Meaningful Leadership: Master of Management Program Celebrates 40 Years

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By Sandra Mitchell '91

While attending his daughter’s volleyball tournament on campus, Gregory Richardson spotted an advertisement for the College’s Master of Management (MM) program. The program celebrates 40 years in 2018, and it has evolved greatly in that time. Richardson is a prime candidate for the current-day MM program, which offers a broader view of business.

Already a leader at work and church, Richardson — with a few career and personal goals in his back pocket — was ready to enhance and expand his management skills and opportunities. Seeing that advertisement was a sign it was time to move forward with earning a graduate degree.

Richardson put himself through school, earning his bachelor of business administration and management from Baker college while working in manufacturing. After receiving his degree, he went on to work as a pharmaceutical sales rep and also served in a variety of roles at AT&T. In 2015, Richardson was hired as a contract sales manager at Herman Miller. He’s working toward increasing responsibility as a leader. Richardson endeavors to earn his Master of Management degree in order to gain knowledge and skills to support this goal.

“The Master of Management program is a great platform from which to have an impact,” Richardson said. “Each course comes from a different angle; each one is good for me from a leadership standpoint. I also really enjoy that the majority of the learning is in the classroom so you get a chance to talk with other professionals… They share their experience, knowledge and ideas. What I’m learning at Aquinas is transforming my career and everyday life.”

The AQ Master of Management is celebrating its 40th year. The program’s mission is professional development for those wanting to provide meaningful leadership within their organizations. While the course content, requirements and electives have changed throughout the years, the mission endures. The Master of Management program has graduated nearly 1,700 students, many of whom have leadership roles within organizations.

“Aquinas’ Master of Management program offers a broad view of business,” said Cynthia VanGelderen, interim director of Graduate Management Programs. “Our graduate students learn to think strategically, understand organizational culture and effectively motivate the people who power a business.”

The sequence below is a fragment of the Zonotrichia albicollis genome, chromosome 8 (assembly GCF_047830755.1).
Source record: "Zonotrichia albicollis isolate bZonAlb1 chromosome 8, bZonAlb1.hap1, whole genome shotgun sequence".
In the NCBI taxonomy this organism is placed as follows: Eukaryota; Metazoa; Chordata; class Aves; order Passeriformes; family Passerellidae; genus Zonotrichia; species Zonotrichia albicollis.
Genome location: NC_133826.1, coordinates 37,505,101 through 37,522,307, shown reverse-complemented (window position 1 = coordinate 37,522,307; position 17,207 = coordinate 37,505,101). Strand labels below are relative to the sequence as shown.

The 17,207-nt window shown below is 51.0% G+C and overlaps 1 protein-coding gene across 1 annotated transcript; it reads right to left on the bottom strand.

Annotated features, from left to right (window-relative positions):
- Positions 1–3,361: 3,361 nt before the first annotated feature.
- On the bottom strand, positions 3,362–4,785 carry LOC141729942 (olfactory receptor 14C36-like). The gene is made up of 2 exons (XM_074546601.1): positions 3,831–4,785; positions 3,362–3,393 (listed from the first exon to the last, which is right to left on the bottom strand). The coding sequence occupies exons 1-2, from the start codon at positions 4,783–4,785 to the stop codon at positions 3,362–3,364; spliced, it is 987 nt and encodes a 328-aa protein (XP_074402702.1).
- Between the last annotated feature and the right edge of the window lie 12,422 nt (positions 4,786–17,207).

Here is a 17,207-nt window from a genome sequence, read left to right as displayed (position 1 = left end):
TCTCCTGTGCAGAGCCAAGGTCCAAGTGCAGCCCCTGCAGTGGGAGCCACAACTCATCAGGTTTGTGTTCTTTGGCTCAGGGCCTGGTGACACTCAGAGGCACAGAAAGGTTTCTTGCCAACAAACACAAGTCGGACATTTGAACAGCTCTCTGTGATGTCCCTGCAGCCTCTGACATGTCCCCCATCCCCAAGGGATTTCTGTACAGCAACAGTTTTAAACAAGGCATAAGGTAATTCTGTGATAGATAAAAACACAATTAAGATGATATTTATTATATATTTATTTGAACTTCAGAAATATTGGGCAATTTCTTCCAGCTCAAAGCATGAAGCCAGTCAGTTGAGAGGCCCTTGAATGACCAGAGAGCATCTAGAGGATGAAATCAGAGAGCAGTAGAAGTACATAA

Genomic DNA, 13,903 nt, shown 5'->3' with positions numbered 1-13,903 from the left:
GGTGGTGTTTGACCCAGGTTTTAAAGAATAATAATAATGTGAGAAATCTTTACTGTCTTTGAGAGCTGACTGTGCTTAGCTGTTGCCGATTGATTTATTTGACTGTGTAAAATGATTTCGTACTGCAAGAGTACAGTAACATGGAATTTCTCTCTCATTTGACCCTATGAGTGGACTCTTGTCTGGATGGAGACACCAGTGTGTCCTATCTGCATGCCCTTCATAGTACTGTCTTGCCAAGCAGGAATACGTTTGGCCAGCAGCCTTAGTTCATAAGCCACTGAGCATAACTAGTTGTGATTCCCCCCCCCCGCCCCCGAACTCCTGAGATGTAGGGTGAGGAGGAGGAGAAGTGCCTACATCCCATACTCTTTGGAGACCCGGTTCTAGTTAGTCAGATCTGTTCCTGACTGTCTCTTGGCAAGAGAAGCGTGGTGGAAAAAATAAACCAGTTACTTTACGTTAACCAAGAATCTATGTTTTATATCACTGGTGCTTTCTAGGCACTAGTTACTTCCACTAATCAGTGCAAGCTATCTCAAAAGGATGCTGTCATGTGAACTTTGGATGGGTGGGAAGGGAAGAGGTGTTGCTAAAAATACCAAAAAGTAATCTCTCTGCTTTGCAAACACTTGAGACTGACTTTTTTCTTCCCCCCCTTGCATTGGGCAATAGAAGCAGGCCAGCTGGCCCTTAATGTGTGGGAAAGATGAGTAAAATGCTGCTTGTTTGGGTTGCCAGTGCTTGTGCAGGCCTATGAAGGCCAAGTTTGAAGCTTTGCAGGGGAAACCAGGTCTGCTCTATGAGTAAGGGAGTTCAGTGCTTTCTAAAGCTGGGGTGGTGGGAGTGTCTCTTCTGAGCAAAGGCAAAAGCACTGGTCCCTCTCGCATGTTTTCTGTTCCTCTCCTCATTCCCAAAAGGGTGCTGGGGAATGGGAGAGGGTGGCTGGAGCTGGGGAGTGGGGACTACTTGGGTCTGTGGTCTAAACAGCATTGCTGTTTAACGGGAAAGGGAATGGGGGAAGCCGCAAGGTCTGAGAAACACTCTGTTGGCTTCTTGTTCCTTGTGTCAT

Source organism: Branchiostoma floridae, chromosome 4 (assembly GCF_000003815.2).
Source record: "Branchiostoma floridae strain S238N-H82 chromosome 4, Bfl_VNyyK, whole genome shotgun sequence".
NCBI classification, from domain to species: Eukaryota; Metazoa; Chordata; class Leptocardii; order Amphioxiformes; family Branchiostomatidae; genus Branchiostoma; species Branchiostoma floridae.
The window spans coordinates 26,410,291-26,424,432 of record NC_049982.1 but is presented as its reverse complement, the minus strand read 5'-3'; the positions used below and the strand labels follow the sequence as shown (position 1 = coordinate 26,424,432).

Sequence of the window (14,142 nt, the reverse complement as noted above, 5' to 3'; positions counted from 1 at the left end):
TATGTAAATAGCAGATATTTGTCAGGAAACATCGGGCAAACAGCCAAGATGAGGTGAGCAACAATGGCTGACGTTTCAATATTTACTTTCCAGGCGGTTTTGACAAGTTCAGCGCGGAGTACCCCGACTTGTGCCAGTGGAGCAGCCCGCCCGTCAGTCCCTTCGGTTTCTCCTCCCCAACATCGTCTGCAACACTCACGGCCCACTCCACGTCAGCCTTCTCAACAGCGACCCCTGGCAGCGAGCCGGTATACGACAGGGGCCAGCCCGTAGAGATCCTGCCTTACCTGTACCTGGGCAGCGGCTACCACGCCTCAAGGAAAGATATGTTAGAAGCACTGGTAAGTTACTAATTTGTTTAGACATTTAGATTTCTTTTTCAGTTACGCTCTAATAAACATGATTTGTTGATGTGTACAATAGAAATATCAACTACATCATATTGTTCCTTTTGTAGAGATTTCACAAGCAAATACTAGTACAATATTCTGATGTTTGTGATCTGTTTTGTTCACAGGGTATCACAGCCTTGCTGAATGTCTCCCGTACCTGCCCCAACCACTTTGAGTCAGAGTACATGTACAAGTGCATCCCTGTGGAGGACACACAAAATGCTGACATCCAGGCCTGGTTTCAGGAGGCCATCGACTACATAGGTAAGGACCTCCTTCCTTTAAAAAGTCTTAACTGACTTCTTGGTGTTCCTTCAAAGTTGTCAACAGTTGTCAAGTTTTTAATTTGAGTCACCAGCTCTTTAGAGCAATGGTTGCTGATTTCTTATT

Richardson finds he’s able to balance the program’s requirements with work, family and church. “You have to stay on top of the work, but it’s doable. I like the eight-week class structure. Even if it’s the hardest class in the world, I buckle in, and in eight weeks I’m done. That’s how I look at it — I make each class into a small goal.”

Richardson is active in his church and also finds his education helpful to his ministry. He provides leadership and support for church trainings and fundraisers.

Richardson and his wife also share a vision to begin a resource center that will help those struggling with navigating the job market. Their plan is to focus on personal and professional career development by offering a training curriculum, job skills development, resume writing assistance and even spiritual guidance.

“Leadership is a focus for me, whether it’s at work, with nonprofits or with church activities,” Richardson said. “I concentrate on trying to make people better. I believe the best way to do that is by becoming the best person I can be, then mentoring or sponsoring others.”

“The Master of Management program is enhancing my leadership skills, reinforcing the things I already know and opening up new opportunities. Through the program, I’m growing my leadership skills holistically.”

The Master of Management faculty and staff recognize 40 years as a great program achievement and are celebrating the benchmark. At the same time, they are looking to the future.

“The responsibilities of managers and leaders within organizations continue to be critical as organizations move forward in rapidly changing environments,” VanGelderen said. “The mission remains as important as it was 40 years ago. We expect new courses and content as organizational dynamics and management expectations continue to evolve.”